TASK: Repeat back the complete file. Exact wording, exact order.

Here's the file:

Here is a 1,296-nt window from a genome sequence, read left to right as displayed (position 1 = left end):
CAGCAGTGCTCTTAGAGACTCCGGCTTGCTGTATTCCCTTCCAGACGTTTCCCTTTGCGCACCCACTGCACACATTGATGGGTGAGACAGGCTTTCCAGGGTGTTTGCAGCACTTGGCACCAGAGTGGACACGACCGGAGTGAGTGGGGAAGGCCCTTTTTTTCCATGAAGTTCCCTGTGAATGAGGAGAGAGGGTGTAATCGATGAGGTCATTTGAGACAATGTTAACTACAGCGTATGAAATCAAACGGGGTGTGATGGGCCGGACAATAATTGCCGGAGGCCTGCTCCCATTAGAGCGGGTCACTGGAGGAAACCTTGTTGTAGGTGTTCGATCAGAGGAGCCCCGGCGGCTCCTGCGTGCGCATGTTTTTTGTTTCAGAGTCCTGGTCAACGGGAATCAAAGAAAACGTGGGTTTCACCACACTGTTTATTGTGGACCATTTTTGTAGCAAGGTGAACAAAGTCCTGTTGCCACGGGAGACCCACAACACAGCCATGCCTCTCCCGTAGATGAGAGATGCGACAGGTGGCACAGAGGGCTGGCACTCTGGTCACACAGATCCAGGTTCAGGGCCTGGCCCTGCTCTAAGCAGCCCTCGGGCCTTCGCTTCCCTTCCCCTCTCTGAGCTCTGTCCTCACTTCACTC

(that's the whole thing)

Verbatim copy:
Here is a 1,296-nt window from a genome sequence, read left to right as displayed (position 1 = left end):
CAGCAGTGCTCTTAGAGACTCCGGCTTGCTGTATTCCCTTCCAGACGTTTCCCTTTGCGCACCCACTGCACACATTGATGGGTGAGACAGGCTTTCCAGGGTGTTTGCAGCACTTGGCACCAGAGTGGACACGACCGGAGTGAGTGGGGAAGGCCCTTTTTTTCCATGAAGTTCCCTGTGAATGAGGAGAGAGGGTGTAATCGATGAGGTCATTTGAGACAATGTTAACTACAGCGTATGAAATCAAACGGGGTGTGATGGGCCGGACAATAATTGCCGGAGGCCTGCTCCCATTAGAGCGGGTCACTGGAGGAAACCTTGTTGTAGGTGTTCGATCAGAGGAGCCCCGGCGGCTCCTGCGTGCGCATGTTTTTTGTTTCAGAGTCCTGGTCAACGGGAATCAAAGAAAACGTGGGTTTCACCACACTGTTTATTGTGGACCATTTTTGTAGCAAGGTGAACAAAGTCCTGTTGCCACGGGAGACCCACAACACAGCCATGCCTCTCCCGTAGATGAGAGATGCGACAGGTGGCACAGAGGGCTGGCACTCTGGTCACACAGATCCAGGTTCAGGGCCTGGCCCTGCTCTAAGCAGCCCTCGGGCCTTCGCTTCCCTTCCCCTCTCTGAGCTCTGTCCTCACTTCACTC